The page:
Adams County Commissioner Marty Qually will officially announce his bid for re-election on Monday, March 3, at the Adams County Democratic Headquarters, 24 Chambersburg Street, Gettysburg.
Qually is seeking his fourth term as County Commissioner.
“Over the past eleven years it has been an honor serving the people of Adams County. While this board has many successful projects under our belts, I believe we must always look to the future. This campaign will not be about what we have done, it will be about looking forward to conquering the next challenges facing our communities,” said Qually.
Qually’s numerous accomplishments in his previous terms include building a new Human Services Building; creating the first county-wide electronic covered device recycling event; increasing county funding and commitments to the Economic Development Corporation and Industrial Development Authority.
Qually spearheaded the creation of the Mercy House, the county’s first substance abuse recovery house, and is leading the charge to improve high-speed internet in Adams County.
“My biggest accomplishment isn’t a single project. My biggest accomplishment is that people now see that county government works,” he said. “In a time of unprecedented and unnecessary political division, this board has found a way to focus on serving our community, not our own political agendas.”
If re-elected, Qually hopes to continue the success of the Mercy House Recovery Center. Recently, the RASE Project, which had staffed the Mercy House, had to end its services. The county has already vetted multiple new vendors and anticipates a new operator moving in within a few months. “It is critical that we keep fighting this epidemic and with a new operator at the Mercy House, we will,” he said. “At a recent county commissioners meeting, it was noted that opioid overdoses are finally decreasing in our community.”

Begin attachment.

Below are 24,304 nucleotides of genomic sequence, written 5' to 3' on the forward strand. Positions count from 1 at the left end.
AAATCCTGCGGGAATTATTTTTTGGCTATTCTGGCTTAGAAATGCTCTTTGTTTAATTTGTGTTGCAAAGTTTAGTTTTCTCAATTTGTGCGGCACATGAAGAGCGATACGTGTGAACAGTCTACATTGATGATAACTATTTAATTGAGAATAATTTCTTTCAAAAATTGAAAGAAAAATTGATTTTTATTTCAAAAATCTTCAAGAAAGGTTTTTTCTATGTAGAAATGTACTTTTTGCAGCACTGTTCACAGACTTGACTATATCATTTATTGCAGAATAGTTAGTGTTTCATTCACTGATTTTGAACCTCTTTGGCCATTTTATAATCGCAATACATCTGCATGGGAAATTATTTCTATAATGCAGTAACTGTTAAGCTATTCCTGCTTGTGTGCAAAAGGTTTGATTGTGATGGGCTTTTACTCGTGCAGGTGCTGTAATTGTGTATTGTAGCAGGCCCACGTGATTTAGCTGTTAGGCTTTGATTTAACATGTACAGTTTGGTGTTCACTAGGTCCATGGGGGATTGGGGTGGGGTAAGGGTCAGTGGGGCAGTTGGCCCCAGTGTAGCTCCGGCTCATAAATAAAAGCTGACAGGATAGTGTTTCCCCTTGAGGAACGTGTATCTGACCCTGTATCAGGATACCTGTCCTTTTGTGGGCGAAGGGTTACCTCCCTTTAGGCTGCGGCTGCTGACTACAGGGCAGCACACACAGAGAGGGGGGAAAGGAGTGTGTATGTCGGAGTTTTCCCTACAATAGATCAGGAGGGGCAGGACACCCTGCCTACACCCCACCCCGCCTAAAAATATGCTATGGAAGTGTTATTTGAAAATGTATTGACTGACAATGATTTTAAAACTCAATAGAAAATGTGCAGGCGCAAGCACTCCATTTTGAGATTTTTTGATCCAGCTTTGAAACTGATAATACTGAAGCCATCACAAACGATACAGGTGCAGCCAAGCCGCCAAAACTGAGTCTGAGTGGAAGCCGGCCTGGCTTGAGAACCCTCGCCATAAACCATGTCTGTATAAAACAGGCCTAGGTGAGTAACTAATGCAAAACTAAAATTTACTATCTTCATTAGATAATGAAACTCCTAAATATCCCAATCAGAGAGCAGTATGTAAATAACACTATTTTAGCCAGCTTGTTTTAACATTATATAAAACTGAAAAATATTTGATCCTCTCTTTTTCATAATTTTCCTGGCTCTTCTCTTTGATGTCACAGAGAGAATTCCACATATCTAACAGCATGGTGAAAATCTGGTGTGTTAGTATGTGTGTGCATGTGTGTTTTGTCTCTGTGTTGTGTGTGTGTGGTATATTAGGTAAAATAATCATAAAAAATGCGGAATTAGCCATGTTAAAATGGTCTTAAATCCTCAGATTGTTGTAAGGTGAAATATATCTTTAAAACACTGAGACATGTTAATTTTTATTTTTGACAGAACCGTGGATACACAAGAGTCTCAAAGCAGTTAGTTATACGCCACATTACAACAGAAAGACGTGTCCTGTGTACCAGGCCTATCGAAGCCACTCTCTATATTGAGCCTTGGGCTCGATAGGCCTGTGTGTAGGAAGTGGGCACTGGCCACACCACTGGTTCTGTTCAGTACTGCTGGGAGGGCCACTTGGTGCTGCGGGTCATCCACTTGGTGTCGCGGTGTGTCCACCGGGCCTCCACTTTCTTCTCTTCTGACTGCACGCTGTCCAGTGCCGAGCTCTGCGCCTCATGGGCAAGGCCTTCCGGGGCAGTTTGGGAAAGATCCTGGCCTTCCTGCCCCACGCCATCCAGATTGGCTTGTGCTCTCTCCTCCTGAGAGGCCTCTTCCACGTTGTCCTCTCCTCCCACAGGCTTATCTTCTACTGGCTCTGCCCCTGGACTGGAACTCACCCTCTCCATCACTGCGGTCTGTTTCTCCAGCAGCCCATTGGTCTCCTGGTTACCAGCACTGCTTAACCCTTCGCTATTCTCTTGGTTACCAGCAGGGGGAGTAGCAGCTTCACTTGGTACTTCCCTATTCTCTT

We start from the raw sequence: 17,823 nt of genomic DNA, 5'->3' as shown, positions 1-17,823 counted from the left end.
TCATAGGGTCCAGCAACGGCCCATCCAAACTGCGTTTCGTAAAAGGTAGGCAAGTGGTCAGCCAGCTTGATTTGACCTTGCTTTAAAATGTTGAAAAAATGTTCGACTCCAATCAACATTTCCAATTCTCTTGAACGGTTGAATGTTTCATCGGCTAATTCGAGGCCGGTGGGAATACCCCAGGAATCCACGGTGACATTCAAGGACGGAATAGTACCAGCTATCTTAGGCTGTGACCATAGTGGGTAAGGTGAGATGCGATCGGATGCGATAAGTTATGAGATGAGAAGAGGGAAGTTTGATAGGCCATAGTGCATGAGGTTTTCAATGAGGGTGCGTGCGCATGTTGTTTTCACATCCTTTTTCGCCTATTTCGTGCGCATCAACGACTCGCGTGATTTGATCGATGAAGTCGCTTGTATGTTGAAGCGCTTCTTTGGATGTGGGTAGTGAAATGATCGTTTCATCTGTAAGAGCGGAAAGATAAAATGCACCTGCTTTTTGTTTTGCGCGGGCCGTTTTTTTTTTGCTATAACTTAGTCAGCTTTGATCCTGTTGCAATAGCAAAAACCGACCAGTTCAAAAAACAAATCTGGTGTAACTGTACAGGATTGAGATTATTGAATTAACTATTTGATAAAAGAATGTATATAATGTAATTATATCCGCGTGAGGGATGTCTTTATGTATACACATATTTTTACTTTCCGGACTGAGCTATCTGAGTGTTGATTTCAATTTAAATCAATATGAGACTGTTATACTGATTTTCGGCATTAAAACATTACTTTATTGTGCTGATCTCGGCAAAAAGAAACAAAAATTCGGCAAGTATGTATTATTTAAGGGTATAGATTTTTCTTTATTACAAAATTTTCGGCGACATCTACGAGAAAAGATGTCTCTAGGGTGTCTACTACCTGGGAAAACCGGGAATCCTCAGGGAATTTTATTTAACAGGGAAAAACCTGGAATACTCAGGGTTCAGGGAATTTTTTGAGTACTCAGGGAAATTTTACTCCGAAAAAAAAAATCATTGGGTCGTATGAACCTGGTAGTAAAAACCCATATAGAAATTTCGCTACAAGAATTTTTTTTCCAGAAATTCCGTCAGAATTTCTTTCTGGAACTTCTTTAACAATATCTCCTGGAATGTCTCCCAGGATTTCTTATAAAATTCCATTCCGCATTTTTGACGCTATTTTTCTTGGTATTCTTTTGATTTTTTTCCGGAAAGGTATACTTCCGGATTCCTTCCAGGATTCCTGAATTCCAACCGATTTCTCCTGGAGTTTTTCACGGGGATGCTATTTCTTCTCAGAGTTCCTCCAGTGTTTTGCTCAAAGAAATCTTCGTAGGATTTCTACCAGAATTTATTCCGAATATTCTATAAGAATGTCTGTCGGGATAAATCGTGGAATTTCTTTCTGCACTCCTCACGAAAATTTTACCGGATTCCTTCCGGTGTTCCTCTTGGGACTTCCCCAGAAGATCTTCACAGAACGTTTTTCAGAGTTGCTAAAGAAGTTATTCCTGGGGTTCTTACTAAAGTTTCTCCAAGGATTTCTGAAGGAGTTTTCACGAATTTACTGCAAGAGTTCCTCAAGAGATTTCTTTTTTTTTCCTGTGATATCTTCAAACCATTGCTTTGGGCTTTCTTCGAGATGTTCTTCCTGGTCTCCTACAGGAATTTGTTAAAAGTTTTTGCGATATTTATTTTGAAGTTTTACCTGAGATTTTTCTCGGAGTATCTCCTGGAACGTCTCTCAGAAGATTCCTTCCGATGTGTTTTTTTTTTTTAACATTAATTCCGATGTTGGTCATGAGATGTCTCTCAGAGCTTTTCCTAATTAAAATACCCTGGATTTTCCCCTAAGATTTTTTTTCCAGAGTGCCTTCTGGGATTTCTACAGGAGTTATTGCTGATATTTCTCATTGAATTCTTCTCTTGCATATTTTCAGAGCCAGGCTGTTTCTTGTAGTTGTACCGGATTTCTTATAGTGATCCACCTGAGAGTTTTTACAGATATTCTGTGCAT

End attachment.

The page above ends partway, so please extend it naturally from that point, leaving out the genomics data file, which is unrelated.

Qually is also dedicated to the success of the County’s new Transitions to Success program for their re-entry center. The program is a trauma-informed rehabilitation model that will focus on the underlying issues that led to criminal behavior and develop healthier ways to cope with these issues. “It is too expensive for our criminal justice system to use tax dollars to only address the crime and not the causes of crime. When we ignore the individual causes of crime and the needs of the inmate, too often we see inmates again. Taxpayers, not inmates, pay for the jail. It is our duty to find better, more cost-effective ways to keep the community safe and return inmates as productive members of our communities,” Qually said.
Under Qually’s initiative, a one-time electronic recycling program filled three tractor-trailers with unused electronics. Its success spurred many municipalities to create their own electronics recycling programs. Glass recycling is also an issue facing the community.
“This is an international problem that is not being addressed by state or federal agencies. So, I have been working with a group of local citizens interested in bringing cost-effective glass recycling to the county. Just as with electronic recycling, glass recycling cuts across party lines. People want to do what is right for the environment, but it has become more challenging. I am excited that a group of residents is spearheading an effort to create a free glass recycling program. I will do whatever it takes to help the county partner with this group” Qually said.
Qually also believes that a key to Adams County’s continued success is broadband. Qually spearheaded early efforts in his tenure to create a broadband taskforce. With federal and state Covid relief and infrastructure improvement funds, the county has set aside money and intends to apply for additional funds to defray the costs of improvements. Currently, the county is conducting a broadband study and anticipates releasing results this year.
“We need high-speed internet for work, healthcare, education, and for our quality of life”. Qually said.
Most importantly, Qually reiterated his dedication to listening to the public and prioritizing the county’s needs based on their concerns. “No one knows what challenges we will face in the years to come, but with vision and a willingness to learn, together we can face our challenges, Qually said.
The Adams County Primary Election will be held on May 16. Let your voice be heard and cast your vote for your next county commissioners.
Qually’s announcement will take place on March 3 at 6:00 p.m. in Gettysburg at the Democratic headquarters, 24 Chambersburg Street. All are welcome, but please RSVP at 717-337-5285.